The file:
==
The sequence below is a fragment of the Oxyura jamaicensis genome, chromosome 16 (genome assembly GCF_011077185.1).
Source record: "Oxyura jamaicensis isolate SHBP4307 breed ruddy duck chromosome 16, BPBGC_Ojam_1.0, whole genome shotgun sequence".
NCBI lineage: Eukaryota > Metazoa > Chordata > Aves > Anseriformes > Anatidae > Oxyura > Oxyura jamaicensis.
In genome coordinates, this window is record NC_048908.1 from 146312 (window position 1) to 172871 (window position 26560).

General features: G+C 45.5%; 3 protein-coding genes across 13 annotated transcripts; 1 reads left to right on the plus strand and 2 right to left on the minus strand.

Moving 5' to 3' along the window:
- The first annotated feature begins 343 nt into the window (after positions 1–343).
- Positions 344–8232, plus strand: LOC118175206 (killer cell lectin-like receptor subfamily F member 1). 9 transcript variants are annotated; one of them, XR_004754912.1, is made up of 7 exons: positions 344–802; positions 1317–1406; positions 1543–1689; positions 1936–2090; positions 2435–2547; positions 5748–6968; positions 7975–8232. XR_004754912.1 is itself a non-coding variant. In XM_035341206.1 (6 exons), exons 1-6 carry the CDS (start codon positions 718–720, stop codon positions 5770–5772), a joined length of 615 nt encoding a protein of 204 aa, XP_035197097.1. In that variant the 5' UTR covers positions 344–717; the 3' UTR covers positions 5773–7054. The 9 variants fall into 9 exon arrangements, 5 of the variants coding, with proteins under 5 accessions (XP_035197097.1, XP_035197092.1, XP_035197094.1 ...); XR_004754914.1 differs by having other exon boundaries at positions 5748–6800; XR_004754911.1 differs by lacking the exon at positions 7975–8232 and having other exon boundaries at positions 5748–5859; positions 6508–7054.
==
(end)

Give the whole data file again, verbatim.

The sequence below is a fragment of the Oxyura jamaicensis genome, chromosome 16 (genome assembly GCF_011077185.1).
Source record: "Oxyura jamaicensis isolate SHBP4307 breed ruddy duck chromosome 16, BPBGC_Ojam_1.0, whole genome shotgun sequence".
NCBI lineage: Eukaryota > Metazoa > Chordata > Aves > Anseriformes > Anatidae > Oxyura > Oxyura jamaicensis.
In genome coordinates, this window is record NC_048908.1 from 146312 (window position 1) to 172871 (window position 26560).

General features: G+C 45.5%; 3 protein-coding genes across 13 annotated transcripts; 1 reads left to right on the plus strand and 2 right to left on the minus strand.

Moving 5' to 3' along the window:
- The first annotated feature begins 343 nt into the window (after positions 1–343).
- Positions 344–8232, plus strand: LOC118175206 (killer cell lectin-like receptor subfamily F member 1). 9 transcript variants are annotated; one of them, XR_004754912.1, is made up of 7 exons: positions 344–802; positions 1317–1406; positions 1543–1689; positions 1936–2090; positions 2435–2547; positions 5748–6968; positions 7975–8232. XR_004754912.1 is itself a non-coding variant. In XM_035341206.1 (6 exons), exons 1-6 carry the CDS (start codon positions 718–720, stop codon positions 5770–5772), a joined length of 615 nt encoding a protein of 204 aa, XP_035197097.1. In that variant the 5' UTR covers positions 344–717; the 3' UTR covers positions 5773–7054. The 9 variants fall into 9 exon arrangements, 5 of the variants coding, with proteins under 5 accessions (XP_035197097.1, XP_035197092.1, XP_035197094.1 ...); XR_004754914.1 differs by having other exon boundaries at positions 5748–6800; XR_004754911.1 differs by lacking the exon at positions 7975–8232 and having other exon boundaries at positions 5748–5859; positions 6508–7054.